Overcoming Sin Is Like Learning to Ride a Bike

My daughter’s experience learning to ride a bike reminds me of the process of overcoming our faults. Her tenacity, perseverance and zeal can inspire us all!

One of the toughest things about overcoming anything is the aspect of trial and error, success and failure. Often we can see what we want to achieve, but the obstacles in the way can seem like too much to overcome.

Sin is described as lawlessness (1 John 3:4), breaking the commandments of God. When we recognize that the Son of God died to pay the penalty for our sins, we want to avoid any further sin (Romans 6:11-14) and we should stop sinning immediately. However, it often takes time to change the attitudes that led to sinful behavior in the past.

Overcoming a bad habit involves setting a goal to better ourselves. Then, with the help of God’s Spirit, we set out to reach that goal, and that is when the real tests of our fortitude and determination begin. When we start to remove a bad habit from our lives, that sin often becomes more apparent than it has ever been. We begin to see what we often overlooked for years. We wish to get rid of it, but there it is again and again!

Like learning to ride a bike

Almost every kid wants to learn how to ride a bike. My oldest daughter was no exception. One summer we made it a priority to finally get a bike and put ourselves on the path to reach that goal.

It was a daunting task for both of us. I had never taught anyone to ride a bike, and she had never ridden one. We were both going into this with similar fear and apprehension.

We may also have fears as we commit to overcoming sin. Thankfully, though, God is our guide when learning to overcome sin, and He has a proven and well-documented track record in helping others. We can confidently ask Him to show us what we need to do to overcome sin.

The first try

My daughter was very shaky and unsure of herself when she got on her little pink bike for the first time without training wheels. The nervous look on her face showed how much she realized that this time it was for real—there was no chance of going back to those training wheels from now on.

She grabbed those handlebars with her tightest grip ever as I began to walk briskly, holding onto the bike as she tried to pedal up to speed. She poured her heart into it and all her strength.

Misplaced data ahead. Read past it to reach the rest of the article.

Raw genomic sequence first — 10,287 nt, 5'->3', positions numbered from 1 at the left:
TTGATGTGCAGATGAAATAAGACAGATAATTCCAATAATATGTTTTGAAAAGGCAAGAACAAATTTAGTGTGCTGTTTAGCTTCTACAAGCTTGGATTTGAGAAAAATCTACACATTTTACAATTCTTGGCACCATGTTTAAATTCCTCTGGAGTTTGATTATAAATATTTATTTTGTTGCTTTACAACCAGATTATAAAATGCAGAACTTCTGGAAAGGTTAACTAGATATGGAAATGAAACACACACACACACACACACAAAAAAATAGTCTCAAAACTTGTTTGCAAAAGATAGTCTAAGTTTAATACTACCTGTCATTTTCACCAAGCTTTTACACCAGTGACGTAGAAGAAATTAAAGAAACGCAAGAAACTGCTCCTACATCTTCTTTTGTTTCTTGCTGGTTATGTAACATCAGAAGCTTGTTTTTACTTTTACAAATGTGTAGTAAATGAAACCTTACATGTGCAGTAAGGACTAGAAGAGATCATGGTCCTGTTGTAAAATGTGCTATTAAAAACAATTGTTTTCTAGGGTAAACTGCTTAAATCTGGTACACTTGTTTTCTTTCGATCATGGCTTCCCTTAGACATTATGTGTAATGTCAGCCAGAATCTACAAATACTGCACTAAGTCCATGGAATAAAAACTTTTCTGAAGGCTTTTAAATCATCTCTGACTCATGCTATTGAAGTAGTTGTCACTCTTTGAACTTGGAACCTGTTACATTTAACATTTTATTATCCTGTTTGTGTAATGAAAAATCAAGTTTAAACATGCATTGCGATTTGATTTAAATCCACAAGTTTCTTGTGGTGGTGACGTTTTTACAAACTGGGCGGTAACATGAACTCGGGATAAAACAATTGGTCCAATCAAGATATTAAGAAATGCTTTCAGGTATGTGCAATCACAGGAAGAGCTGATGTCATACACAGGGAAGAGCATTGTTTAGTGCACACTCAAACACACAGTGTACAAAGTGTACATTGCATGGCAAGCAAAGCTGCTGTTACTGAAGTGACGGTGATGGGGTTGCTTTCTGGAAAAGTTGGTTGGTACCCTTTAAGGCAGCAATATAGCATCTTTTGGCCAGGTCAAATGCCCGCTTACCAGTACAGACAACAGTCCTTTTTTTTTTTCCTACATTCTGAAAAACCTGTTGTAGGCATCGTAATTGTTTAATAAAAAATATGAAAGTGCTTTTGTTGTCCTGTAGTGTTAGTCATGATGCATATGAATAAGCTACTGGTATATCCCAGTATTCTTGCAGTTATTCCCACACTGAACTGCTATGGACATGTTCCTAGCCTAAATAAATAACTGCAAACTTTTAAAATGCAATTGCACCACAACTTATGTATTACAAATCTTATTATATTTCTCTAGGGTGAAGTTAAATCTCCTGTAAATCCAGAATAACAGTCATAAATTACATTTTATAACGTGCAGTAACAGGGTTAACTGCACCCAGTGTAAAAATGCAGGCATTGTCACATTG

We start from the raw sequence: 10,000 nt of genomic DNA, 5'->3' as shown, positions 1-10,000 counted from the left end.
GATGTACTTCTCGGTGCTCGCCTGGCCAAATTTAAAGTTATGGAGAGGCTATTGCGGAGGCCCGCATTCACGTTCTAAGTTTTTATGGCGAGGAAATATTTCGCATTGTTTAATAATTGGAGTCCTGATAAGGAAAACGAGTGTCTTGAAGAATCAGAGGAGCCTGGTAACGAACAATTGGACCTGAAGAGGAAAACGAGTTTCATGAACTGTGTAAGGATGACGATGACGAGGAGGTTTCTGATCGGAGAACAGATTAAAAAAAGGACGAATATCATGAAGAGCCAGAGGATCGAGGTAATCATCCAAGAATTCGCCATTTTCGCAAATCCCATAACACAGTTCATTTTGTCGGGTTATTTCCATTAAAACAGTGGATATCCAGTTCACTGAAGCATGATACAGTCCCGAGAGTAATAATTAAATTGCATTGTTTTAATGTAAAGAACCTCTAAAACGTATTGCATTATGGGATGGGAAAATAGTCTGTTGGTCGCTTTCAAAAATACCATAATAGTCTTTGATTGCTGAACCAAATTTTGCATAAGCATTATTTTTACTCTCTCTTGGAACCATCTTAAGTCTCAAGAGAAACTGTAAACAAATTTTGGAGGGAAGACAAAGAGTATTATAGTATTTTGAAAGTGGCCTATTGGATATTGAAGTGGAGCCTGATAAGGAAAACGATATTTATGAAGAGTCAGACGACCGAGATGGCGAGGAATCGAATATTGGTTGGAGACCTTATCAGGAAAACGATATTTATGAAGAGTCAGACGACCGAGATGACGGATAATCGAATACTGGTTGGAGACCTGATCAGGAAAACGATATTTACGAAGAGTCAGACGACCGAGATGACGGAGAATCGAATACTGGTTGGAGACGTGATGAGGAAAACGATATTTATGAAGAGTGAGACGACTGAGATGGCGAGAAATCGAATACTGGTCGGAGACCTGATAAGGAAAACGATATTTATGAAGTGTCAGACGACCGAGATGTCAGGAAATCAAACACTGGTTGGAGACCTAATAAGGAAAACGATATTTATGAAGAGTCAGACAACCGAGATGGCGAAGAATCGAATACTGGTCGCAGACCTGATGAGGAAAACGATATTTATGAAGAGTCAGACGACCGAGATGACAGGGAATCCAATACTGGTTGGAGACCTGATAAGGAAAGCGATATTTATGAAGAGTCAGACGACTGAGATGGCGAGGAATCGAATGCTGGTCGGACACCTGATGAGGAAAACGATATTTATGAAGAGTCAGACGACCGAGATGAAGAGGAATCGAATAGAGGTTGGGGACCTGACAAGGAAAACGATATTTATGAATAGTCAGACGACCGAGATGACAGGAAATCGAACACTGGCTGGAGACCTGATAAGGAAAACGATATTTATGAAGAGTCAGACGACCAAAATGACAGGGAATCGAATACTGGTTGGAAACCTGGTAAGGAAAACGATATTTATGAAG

When I let go, I was prepared for the worst. I watched as gravity overtook her despite all she did, and she crashed to the ground a few paces ahead of me. Her face was full of tears, and she was discouraged by this painful start. We had to set our hearts and minds on trying again soon.

Overcoming sin the first time can be the same as doing something we have never done before. We may have lived with a sin so long that we have grown used to it, and it has become a part of us without realizing it. When we put the wheels in motion to overcome it, we realize there is no going back. We must reach the goal of ridding our life of the sin. If our first try is not successful, we are right back to where we began. We have to get back up and try again.

The last try

It was early August, at least five weeks after my daughter started to learn to ride a bike. During that time she had learned how to refine her balance, develop strength in her legs and arms and almost eliminate the fear of crashing to the ground (after doing so countless times).

I began this day’s lesson the same way I had nearly all of them. I told her to get on the bike, start pedaling and I would hold on and then let go. We had failed many times before, and I figured we would fail this day too—but there was a spark of optimism that “this could be the day!”

She got on and we moved together up the sidewalk. As she pedaled, it dawned on me that she was much stronger and more confident at that moment, and I saw the opportunity to let go. This time it was different. Instead of going a few yards and then rolling onto her foot to stop her fall, she kept going! She was finally riding a bike!

That first time was the big hurdle. Soon she improved her riding and pedaling until she didn’t need me to keep an eye on her and give her pointers any more. We were both satisfied we had reached the goal.

Even more interesting was later we learned that one of our neighbors had been watching us the whole time. When the day came, she, too, was jumping for joy when she saw my daughter finally reach her goal.

Overcoming sin

Overcoming sin is something God requires from us, since sin is so destructive and opposite of His way. The process of overcoming begins with the goal in mind and the determination to reach that goal, no matter what and no matter how often we fail along the way in trying to reach it.

God’s love, help and forgiveness are like His hands on our bike, and His Word is like the encouraging voice that keeps us trying. That voice today is found in His Bible, and it can be in our hearts and minds through His Holy Spirit. Through Him we can learn that we can use failures to strengthen our focus, our determination and eventually our success.

Along the way we can also learn that what we accomplish in the end can also encourage and strengthen others to rejoice in our achievements and to be inspired to attempt their own.

As the old saying goes, it is never too late to learn how to ride a bike!

For more about overcoming sin, see the sections on “Sin,” “Repentance” and “Christian Conversion.”

About the Author

Stephan M. Koenig

Stephan M. Koenig is a member of the Buffalo, New York, congregation of the Church of God, a Worldwide Association. He works as a freelance model builder, author and columnist and has a wife and four children.